Is Utah still a model for solving chronic homelessness?

Editor’s note: This is the second in a three-day series on homelessness, the issues that are keeping people living on the streets of Salt Lake City, and what can be done to help.

SALT LAKE CITY — Bare, frostbitten toes on size 14½ feet stand out in a crowd. These ones are scabrous and peeling, whitish and bluish with one entirely black and clearly gangrenous. They belong to a lanky African-American man nicknamed Preach, who on a balmy spring day is sunning himself on the sidewalk next to the Catholic Community Service center on Rio Grande Street.

Next to Preach is a brilliant purple pair of brand new size 16 basketball shoes, large enough to fit over his swollen feet, a gift from his brother who just got out of jail. He’ll put them on, he says, when he has some socks.

“Preach” sits on the sidewalk outside the Catholic Community Services (200 S. and 500 W.) next to the Road Home, called “The Block,” in Salt Lake City on Wednesday, March 8, 2017. Preach was wearing shoes too tight which caused sores and for him to go without shoes in the cold which led to bad frostbite on his toes. | Nicole Boliaux, Deseret News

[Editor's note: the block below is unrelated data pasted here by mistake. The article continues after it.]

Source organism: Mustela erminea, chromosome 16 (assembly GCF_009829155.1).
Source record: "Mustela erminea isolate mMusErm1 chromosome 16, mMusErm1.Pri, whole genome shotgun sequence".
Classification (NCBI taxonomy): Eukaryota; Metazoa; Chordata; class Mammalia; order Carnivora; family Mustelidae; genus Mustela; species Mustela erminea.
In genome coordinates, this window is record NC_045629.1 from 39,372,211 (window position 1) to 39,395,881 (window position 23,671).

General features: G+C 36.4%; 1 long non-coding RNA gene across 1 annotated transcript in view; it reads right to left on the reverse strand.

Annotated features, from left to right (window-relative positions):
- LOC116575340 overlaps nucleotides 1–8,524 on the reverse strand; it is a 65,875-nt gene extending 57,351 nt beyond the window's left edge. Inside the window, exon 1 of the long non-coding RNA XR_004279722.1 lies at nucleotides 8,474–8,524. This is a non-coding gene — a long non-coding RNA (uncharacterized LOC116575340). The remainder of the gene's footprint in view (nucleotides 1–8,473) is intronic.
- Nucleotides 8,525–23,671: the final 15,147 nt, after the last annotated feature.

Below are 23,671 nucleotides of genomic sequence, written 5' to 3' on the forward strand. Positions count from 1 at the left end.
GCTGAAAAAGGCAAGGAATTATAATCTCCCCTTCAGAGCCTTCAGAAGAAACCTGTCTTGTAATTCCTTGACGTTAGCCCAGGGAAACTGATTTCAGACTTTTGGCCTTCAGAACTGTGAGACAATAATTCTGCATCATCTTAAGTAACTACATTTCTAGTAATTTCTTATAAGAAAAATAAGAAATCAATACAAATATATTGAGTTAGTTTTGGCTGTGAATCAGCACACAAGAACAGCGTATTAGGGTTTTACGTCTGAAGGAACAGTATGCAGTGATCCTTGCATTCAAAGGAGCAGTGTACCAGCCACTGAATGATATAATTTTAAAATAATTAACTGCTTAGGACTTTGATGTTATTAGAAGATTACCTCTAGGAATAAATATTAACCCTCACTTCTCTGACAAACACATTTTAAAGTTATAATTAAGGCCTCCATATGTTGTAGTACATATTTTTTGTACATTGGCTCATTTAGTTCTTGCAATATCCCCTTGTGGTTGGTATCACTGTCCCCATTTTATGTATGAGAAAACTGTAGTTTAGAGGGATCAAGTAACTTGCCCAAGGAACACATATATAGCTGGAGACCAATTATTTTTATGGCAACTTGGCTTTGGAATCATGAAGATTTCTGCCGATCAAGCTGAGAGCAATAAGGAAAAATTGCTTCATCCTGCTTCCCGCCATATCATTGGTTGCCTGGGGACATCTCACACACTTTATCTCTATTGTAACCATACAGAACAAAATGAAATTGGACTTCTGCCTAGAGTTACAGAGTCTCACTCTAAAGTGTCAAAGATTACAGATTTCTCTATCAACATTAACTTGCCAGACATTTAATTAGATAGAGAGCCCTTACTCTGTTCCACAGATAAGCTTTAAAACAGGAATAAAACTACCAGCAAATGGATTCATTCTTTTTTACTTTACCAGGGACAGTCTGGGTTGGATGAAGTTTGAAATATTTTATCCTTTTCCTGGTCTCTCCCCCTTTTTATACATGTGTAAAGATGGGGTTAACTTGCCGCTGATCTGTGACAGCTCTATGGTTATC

Preach knows he needs treatment fast, and he knows he can find it at the Fourth Street Clinic, a free site a few blocks up the road. Badgered by a friend, he grudgingly agrees to have his toes looked at. He doesn’t trust doctors, he says.

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